Flooding paralyzes Windward O'ahu
|Weather photo gallery|
|||Rain-making Kona systems behind persistent downpours|
|||Few are covered for flood damage|
|||Help on the way for flood victims|
Torrential rains flooded scores of homes, washed out roads and shut down traffic from Waiahole to Kahuku on Windward O'ahu yesterday, bringing with it flash flood warnings that continued late into the night.
"This is probably the largest flooding event we've had since the 1996 flood in the Makaha area," said John Cummings, plans and operations officer for O'ahu Civil Defense. That flood prompted a declaration of a federal disaster area in Leeward O'ahu, Cummings said, allowing small farmers in the region to receive disaster loans.
Despite the mud, muck, landslides and closed schools, no serious injuries or severe damage were reported. Similar weather patterns were found on Maui and Kaua'i. Kaupo, on the remote southeastern Maui coast, was drenched with nearly 10 inches of rain in a 24-hour period.
And on O'ahu, the automated rain gauge at Punalu'u recorded more than a foot and a half of rain in the 48 hours ending at 5 p.m. yesterday, the National Weather Service said.
A flash warning expired at 10 last night but a flash flood watch and small-stream flood advisory remained in effect.
Several families were displaced from their homes, and three emergency shelters were set up.
"It's been frantic for the people who live out in the (Windward) area and we're just trying to get to everybody to see they are safe," Honolulu Fire Department Capt. Kenison Tejada said. "We will address the water problems when the rain stops, if it is possible."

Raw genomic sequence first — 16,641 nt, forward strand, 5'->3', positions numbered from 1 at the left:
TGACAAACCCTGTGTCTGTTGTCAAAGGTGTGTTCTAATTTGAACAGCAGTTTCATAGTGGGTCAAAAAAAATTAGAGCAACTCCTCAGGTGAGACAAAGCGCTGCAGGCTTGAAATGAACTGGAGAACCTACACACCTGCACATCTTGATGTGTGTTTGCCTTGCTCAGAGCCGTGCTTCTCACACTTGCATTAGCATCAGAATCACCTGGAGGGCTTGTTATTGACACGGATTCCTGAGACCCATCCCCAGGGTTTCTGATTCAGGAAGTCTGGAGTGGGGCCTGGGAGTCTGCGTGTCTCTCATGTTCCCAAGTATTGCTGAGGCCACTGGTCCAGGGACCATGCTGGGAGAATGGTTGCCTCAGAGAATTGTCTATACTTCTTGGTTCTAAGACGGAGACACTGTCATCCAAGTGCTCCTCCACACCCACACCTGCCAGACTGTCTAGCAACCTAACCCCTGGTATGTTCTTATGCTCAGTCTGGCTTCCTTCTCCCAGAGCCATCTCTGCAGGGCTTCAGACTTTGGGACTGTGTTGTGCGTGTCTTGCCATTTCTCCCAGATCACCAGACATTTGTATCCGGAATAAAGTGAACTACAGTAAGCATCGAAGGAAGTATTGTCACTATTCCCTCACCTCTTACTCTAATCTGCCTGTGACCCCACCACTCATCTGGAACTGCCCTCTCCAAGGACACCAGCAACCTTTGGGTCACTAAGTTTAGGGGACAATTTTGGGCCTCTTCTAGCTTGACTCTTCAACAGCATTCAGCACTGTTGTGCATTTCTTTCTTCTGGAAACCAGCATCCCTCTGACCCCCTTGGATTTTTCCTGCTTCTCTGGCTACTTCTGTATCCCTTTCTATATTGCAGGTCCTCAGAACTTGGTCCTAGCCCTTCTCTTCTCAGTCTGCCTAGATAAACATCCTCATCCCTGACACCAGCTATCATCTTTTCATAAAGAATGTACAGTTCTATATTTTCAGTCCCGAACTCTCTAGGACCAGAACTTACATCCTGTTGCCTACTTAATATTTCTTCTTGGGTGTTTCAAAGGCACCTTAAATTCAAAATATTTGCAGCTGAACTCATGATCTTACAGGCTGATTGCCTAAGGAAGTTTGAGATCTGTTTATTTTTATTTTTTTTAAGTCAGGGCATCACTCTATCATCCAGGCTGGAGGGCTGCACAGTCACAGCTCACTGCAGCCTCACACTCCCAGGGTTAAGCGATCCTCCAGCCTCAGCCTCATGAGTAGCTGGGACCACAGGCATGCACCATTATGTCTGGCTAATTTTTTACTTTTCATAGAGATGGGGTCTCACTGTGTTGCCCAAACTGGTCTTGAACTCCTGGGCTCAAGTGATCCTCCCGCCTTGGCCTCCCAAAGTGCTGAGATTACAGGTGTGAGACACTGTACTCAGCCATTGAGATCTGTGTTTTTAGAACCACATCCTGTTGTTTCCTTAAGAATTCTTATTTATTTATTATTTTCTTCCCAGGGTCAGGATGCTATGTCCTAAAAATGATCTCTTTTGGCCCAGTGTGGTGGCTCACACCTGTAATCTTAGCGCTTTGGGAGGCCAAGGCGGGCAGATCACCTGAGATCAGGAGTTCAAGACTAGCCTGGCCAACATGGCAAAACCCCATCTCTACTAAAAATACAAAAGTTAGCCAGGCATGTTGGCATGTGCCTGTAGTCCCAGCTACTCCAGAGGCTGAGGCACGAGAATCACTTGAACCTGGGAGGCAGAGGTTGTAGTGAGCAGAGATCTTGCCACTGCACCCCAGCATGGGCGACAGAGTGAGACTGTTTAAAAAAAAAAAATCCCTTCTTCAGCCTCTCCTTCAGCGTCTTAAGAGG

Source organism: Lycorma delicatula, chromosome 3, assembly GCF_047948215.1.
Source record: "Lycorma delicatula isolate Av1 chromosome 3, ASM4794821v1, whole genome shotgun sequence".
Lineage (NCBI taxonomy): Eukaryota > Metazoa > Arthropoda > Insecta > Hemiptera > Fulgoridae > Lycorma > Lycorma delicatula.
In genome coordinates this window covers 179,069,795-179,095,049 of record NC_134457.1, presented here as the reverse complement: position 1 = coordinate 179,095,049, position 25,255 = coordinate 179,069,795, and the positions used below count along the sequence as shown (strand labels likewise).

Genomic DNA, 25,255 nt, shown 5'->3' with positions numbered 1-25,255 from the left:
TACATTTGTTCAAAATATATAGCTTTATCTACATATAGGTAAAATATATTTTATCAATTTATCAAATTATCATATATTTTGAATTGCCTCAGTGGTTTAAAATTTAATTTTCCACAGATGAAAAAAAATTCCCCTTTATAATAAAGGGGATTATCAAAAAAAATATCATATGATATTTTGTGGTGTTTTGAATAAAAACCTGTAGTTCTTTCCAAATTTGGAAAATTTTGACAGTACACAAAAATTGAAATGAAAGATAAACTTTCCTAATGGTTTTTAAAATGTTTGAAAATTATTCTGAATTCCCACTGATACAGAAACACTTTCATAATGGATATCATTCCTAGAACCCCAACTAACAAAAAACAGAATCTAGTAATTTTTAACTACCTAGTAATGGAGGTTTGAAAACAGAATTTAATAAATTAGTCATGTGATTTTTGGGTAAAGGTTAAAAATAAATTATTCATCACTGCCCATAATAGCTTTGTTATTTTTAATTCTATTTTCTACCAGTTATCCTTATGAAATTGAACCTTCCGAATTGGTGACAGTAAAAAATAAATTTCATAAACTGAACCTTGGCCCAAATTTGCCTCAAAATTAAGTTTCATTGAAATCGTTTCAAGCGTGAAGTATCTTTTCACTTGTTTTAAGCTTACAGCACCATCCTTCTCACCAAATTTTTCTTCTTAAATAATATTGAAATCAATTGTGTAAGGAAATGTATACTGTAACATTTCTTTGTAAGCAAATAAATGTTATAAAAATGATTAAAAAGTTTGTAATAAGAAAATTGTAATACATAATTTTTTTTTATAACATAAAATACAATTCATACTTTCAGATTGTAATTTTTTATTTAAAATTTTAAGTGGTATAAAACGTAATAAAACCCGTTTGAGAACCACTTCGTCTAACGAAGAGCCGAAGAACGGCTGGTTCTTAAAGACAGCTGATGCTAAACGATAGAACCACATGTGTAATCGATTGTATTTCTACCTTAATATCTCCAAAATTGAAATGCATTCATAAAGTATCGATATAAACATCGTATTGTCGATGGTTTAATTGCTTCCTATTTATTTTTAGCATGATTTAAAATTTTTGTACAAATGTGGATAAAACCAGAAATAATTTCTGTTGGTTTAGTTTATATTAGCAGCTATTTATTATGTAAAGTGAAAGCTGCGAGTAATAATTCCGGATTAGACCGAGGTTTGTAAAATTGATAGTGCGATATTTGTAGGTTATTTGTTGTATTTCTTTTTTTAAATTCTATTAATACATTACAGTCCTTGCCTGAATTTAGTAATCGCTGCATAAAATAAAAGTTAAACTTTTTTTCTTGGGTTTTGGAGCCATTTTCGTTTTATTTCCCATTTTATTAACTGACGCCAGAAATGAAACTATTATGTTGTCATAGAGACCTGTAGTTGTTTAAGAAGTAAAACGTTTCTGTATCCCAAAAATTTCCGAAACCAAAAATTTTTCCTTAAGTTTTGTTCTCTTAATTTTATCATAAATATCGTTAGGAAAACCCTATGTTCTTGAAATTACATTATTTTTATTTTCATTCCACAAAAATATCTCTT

"We do know there has been widespread property damage," city Managing Director Wayne Hashiro said in a written statement. "A full assessment of the damage will begin at first light tomorrow."
While Honolulu has been spared most of the rain the past few days, the Windward side has taken the brunt of soggy weather.
A river of murky pink floodwater roiled past the houses on Green Valley Road toward Kamehameha Highway in Punalu'u yesterday afternoon, pooling in lawns, spouting waterfalls from drainage pipes and executing an abrupt about-face as it collided with the ocean waves beyond Punalu'u Beach Park.
A block southeast of Green Valley Road the floodwaters had become lakes, surrounding homes on Kamehameha and slipping over the thresholds.
"It got 6 inches deep in the house," said Cecilia Akim of 53-314 Kamehameha Highway. "The fire department came in and carried me out."
Akim, 63, is staying with family members. She said she has no insurance, but has children and grandchildren who will help her to clean up when the waters go down. She has lived in the house in Punalu'u for 20 years, and it has flooded four or five times.
A half-mile southeast of Akim's house, city workers blocked the road into Ka'a'awa. A police officer shook his head when asked if foot traffic was advisable. "There are rocks falling onto the street," he said.
Ka'a'awa homes were knee-deep in the murky soup, and the flooded areas extended northwest, too, pooling onto lanes of the highway in Hau'ula and La'ie, turning parking lots into fish ponds and adding additional water features to the golf course at Turtle Bay.
Even the Polynesian Culture Center in La'ie was forced to close, mostly because the roads were shut down, said Raymond Magalei, director of marketing for the center.